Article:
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Symbolic tower could wind up in financial ruins, group says

New York City's Freedom Tower may be a financial disaster in the making.

That's the opinion of a handful of Manhattan's best-known real estate executives now that the $2.88-billion (U.S.), 2.6-million-square-foot office skyscraper has been approved to replace the World Trade Center. By the time the 90-storey landmark is scheduled to open in 2012, about 40 per cent of the space will be leased at a rate that won't cover construction costs.

"The Freedom Tower isn't economically feasible under the present circumstances," said Douglas Durst, a third-generation New York developer whose company is building Bank of America Corp.'s new offices in midtown Manhattan.

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The symbol of the city's recovery from the terrorist attacks of Sept. 11, 2001, was supposed to be former New York governor George Pataki's legacy. Eliot Spitzer, his successor, is supporting development of the 16-acre Ground Zero site, which is owned by the Port Authority of New York and New Jersey and overseen by Mr. Spitzer and New Jersey Governor Jon Corzine.

Mr. Durst and Anthony Malkin, who owns the Empire State Building, have formed the Continuing Committee for a Reasonable World Trade Center to pressure the Port Authority to change the design of the Freedom Tower to make it more desirable to renters from the private sector. "Competitive products will be coming on the market at the same time," said Mr. Malkin, president of Wien & Malkin, a New York-based real estate investment firm. "They'll be able to get higher rents right across the street."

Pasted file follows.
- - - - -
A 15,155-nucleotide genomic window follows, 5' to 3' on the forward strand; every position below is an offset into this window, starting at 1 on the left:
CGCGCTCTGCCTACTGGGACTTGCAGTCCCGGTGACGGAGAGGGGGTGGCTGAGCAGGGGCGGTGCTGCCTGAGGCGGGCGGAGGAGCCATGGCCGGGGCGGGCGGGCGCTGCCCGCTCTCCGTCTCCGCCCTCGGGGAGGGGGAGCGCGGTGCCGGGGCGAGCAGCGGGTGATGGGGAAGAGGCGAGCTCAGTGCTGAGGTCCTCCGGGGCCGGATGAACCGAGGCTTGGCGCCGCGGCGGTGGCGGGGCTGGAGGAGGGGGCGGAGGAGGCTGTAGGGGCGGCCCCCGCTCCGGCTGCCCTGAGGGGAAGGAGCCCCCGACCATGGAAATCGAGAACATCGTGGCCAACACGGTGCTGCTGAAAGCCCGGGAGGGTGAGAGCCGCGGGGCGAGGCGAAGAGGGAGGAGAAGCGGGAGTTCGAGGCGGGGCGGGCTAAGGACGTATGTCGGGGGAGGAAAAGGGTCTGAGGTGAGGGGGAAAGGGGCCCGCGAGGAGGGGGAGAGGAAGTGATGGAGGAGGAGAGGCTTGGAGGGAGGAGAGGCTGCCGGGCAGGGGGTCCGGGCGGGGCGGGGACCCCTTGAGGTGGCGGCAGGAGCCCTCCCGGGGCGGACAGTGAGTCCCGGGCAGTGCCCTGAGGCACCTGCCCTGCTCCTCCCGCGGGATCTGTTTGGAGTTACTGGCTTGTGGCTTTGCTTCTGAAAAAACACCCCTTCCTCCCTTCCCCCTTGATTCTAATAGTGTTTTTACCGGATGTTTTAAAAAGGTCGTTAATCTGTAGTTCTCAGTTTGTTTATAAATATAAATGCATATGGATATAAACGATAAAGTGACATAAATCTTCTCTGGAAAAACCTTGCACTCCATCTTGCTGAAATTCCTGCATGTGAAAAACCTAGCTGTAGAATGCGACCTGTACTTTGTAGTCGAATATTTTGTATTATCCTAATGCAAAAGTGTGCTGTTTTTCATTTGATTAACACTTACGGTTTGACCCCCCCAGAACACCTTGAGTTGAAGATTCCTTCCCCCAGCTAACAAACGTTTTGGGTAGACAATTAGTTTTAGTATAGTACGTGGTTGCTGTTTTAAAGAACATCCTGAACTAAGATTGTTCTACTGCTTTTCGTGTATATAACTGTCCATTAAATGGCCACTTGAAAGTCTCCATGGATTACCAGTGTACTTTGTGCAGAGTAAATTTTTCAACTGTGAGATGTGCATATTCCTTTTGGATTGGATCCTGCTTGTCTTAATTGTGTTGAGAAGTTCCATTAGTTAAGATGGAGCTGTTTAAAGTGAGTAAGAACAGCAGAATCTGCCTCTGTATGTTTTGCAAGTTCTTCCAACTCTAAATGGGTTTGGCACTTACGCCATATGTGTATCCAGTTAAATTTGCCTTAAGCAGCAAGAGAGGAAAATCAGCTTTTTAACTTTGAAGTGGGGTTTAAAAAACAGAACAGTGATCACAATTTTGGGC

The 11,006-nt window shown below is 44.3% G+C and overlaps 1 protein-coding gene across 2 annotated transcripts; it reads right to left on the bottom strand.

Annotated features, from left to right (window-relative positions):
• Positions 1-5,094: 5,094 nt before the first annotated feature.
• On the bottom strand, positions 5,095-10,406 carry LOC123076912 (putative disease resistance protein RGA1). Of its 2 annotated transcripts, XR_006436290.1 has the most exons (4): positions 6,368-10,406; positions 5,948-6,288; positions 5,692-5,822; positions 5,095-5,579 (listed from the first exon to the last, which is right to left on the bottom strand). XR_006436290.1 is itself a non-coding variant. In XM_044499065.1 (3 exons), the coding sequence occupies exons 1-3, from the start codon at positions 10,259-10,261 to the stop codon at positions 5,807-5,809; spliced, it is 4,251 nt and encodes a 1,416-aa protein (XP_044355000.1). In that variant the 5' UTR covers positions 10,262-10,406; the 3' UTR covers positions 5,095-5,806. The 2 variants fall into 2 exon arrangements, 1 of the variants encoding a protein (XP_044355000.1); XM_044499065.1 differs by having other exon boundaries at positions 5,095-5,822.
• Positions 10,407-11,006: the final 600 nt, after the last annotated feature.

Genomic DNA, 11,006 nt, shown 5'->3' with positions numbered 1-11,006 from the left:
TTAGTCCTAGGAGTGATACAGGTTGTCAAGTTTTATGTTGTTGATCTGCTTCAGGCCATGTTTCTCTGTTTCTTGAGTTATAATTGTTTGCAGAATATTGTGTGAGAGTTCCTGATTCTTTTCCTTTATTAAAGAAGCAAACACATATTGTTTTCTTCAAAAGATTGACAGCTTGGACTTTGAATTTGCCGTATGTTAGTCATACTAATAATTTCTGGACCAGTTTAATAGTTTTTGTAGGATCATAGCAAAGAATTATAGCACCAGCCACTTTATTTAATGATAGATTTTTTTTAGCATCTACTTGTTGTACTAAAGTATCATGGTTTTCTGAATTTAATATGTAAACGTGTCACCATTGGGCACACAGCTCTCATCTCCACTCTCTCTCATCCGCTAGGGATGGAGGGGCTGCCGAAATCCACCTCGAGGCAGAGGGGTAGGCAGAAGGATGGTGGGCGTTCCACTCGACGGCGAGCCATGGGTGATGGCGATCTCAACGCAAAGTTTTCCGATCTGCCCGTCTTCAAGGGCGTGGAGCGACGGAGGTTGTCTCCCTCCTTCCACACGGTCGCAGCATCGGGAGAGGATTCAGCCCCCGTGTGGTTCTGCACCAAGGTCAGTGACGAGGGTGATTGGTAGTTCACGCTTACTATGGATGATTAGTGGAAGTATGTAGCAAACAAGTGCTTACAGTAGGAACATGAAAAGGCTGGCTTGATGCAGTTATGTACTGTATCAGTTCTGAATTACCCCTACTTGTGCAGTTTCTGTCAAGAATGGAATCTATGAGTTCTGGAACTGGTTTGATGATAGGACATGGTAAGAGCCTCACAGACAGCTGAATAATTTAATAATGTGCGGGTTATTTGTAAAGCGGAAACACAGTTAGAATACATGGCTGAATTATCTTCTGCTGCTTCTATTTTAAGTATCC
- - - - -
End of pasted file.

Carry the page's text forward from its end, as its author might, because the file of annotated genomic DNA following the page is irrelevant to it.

Three office buildings are scheduled to open at the World Trade Center site at about the same time as the Freedom Tower. Two of the three buildings will offer open plans that financial services firms favour for trading floors. The Port Authority's development won't.

These buildings, combined with a multitude of others scheduled for the area, will bring the total of new Manhattan office space coming on the market from 2008 to 2013 to at least 15.8 million square feet.

The Freedom Tower has tenant commitments so far from federal and state government agencies for about 40 per cent of the building. Those tenants will pay $59 a square foot. At a cost of $1,100 a square foot, the Freedom Tower would have to command rents between $70 and $80 a square foot to yield a 5-per-cent return, said Barry Gosin, chief executive officer of Newmark Knight Frank, the third-largest real estate brokerage in New York City.

"The tower is hard to justify on an economic basis," Mr. Gosin said. "From New York City's perspective, why do the economics of the building matter? At the end of the day, it will be good for the city."

In addition to the tower project, New York's Metropolitan Transportation Authority and the Port Authority are investing more than $3-billion to improve the downtown rail network. At the same time, the residential population in the area is growing, up to 37,000 at the end of September from about 23,000 before the 2001 attacks. Deputy Mayor Daniel Doctoroff predicts 70,000 people will live in the neighbourhood by 2011.

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Henry Elghanayan, chief executive officer of Rockrose Development Corp., said the Ground Zero site should consider adding housing to the mix. "The office market is much different from the residential market," he said. "It goes up very dramatically and it comes down very dramatically."

The Port Authority, which occupied 724,000 square feet in the World Trade Center's north tower, doesn't plan to take space in the Freedom Tower. It has a tentative agreement to lease the same amount of space in 4 World Trade Center, the smallest of the four skyscrapers planned for the site.

If the landlord refuses to occupy the Freedom Tower, it shows the difficulty that the Port Authority may have in signing up tenants, said Guy Nordenson, a structural engineer who worked on the first design of the Freedom Tower with architect David Childs.

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